The shape of the world a generation from now will be influenced far more by how we communicate the values of our society to others than by military or diplomatic superiority. William Fulbright, 1964

Wednesday, May 02, 2007



Next Saturday (21 April) is Kartini Day, celebrating the birthday and brief life of highborn Javanese emancipationist Raden Ayu Kartini who died in 1904 aged 25. How have things changed in the past century? Duncan Graham reports from East Java:


'Women are too emotional. They are not prepared to take risks. They easily forgive - and easily forget. Overall they are too unstable and therefore unfit to lead'.

A scathing assessment of more than half the population of a nation whose fifth president was a woman – a goal yet to be reached in the US.

You might think those who hold such opinions would be unreconstructed Neanderthal knuckle-draggers out of touch with their feminine side – and the modern world.

Sadly these views were expressed by women surveyed by consultants working for the Indonesia-Australia Partnership in Basic Education program (IAPBE).

The three-year AUD $9.1 million (Rp 65 billion) project covering three regions in East Java (Jember, Jombang and Gresik) has been lifting teaching and education administration skills through 'train-the-trainer' workshops.

The genesis for the project is the 2003 Education Act. This promoted a competency-based curriculum, and community involvement in school management decisions.

Progressive moves – but they've come with decentralization of power; this has left many regional public servants confused about what they should be doing and how.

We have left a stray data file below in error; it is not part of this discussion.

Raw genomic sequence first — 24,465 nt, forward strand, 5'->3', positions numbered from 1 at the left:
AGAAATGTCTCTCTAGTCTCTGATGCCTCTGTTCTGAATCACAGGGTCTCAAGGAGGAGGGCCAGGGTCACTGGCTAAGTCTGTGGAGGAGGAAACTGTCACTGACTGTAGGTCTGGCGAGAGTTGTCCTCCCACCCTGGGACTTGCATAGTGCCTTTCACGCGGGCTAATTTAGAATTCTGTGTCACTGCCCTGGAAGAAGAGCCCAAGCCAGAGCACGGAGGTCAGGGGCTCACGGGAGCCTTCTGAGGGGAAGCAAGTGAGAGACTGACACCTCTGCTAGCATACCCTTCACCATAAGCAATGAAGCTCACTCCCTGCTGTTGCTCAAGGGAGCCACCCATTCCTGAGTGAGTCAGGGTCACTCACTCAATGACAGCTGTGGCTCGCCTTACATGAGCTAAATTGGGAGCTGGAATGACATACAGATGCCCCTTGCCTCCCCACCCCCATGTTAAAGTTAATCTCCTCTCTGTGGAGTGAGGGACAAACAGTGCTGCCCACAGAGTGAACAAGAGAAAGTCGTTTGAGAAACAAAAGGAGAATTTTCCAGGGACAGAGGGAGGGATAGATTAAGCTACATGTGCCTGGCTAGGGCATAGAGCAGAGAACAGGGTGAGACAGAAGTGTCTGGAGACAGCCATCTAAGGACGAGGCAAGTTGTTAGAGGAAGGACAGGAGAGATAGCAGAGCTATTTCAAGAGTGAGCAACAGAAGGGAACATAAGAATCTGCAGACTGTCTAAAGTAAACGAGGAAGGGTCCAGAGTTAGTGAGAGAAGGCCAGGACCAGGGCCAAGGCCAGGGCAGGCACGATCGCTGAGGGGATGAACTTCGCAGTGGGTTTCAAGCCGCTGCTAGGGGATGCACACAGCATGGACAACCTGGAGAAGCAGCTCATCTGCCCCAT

If you've been a bureaucrat unquestionably carrying out orders made in Jakarta for more than 30 years and never had to think, suddenly being cloaked with the authority to do the job yourself can be a bit of a shock.

This social earthquake is also shaking up parents. Being asked for your input in running the school might sound like democracy in action, but for many young Mums standing up in a meeting and giving the old blokes at the top an earful takes great courage.

As with most overseas aid programs the IAPBE includes raising gender awareness and equality. In the West this is no longer a big deal because society has widely accepted the principles, even if they're not always applied. (For proof of this observation, check the age and gender of big Australian company boards.)
But in Indonesia gender equality doesn't have a well-cured concrete foundation.

To help get the message across Alfianda Mariawati and her colleagues at the IAPBE have produced a set of five big glossy handbooks on how to implement and manage gender inclusive teaching and workplace equality.